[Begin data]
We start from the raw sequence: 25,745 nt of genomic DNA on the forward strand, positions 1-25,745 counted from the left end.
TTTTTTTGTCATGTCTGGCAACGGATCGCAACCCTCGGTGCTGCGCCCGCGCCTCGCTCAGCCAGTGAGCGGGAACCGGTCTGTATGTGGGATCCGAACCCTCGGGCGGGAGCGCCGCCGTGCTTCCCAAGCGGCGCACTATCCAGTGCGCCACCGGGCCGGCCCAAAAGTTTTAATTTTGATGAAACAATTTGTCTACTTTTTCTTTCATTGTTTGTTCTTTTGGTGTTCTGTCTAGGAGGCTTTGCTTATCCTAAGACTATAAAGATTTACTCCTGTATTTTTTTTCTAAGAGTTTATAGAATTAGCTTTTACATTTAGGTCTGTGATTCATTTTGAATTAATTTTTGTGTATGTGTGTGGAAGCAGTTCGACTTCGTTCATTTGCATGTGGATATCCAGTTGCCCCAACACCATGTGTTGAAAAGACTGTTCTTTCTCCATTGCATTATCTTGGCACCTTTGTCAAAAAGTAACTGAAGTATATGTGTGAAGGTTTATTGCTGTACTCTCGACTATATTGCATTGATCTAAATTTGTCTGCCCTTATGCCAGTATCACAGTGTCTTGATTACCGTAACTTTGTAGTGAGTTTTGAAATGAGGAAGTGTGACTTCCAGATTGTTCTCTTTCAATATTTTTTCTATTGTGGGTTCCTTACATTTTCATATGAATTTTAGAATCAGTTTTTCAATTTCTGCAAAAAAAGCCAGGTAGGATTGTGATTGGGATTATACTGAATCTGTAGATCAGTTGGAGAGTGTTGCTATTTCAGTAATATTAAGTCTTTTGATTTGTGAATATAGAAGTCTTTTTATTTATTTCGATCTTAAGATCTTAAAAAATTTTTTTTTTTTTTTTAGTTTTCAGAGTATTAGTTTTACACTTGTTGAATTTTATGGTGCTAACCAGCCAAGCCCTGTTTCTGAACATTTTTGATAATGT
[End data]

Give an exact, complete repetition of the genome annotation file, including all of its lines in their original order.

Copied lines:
We start from the raw sequence: 25,745 nt of genomic DNA on the forward strand, positions 1-25,745 counted from the left end.
TTTTTTTGTCATGTCTGGCAACGGATCGCAACCCTCGGTGCTGCGCCCGCGCCTCGCTCAGCCAGTGAGCGGGAACCGGTCTGTATGTGGGATCCGAACCCTCGGGCGGGAGCGCCGCCGTGCTTCCCAAGCGGCGCACTATCCAGTGCGCCACCGGGCCGGCCCAAAAGTTTTAATTTTGATGAAACAATTTGTCTACTTTTTCTTTCATTGTTTGTTCTTTTGGTGTTCTGTCTAGGAGGCTTTGCTTATCCTAAGACTATAAAGATTTACTCCTGTATTTTTTTTCTAAGAGTTTATAGAATTAGCTTTTACATTTAGGTCTGTGATTCATTTTGAATTAATTTTTGTGTATGTGTGTGGAAGCAGTTCGACTTCGTTCATTTGCATGTGGATATCCAGTTGCCCCAACACCATGTGTTGAAAAGACTGTTCTTTCTCCATTGCATTATCTTGGCACCTTTGTCAAAAAGTAACTGAAGTATATGTGTGAAGGTTTATTGCTGTACTCTCGACTATATTGCATTGATCTAAATTTGTCTGCCCTTATGCCAGTATCACAGTGTCTTGATTACCGTAACTTTGTAGTGAGTTTTGAAATGAGGAAGTGTGACTTCCAGATTGTTCTCTTTCAATATTTTTTCTATTGTGGGTTCCTTACATTTTCATATGAATTTTAGAATCAGTTTTTCAATTTCTGCAAAAAAAGCCAGGTAGGATTGTGATTGGGATTATACTGAATCTGTAGATCAGTTGGAGAGTGTTGCTATTTCAGTAATATTAAGTCTTTTGATTTGTGAATATAGAAGTCTTTTTATTTATTTCGATCTTAAGATCTTAAAAAATTTTTTTTTTTTTTTTAGTTTTCAGAGTATTAGTTTTACACTTGTTGAATTTTATGGTGCTAACCAGCCAAGCCCTGTTTCTGAACATTTTTGATAATGT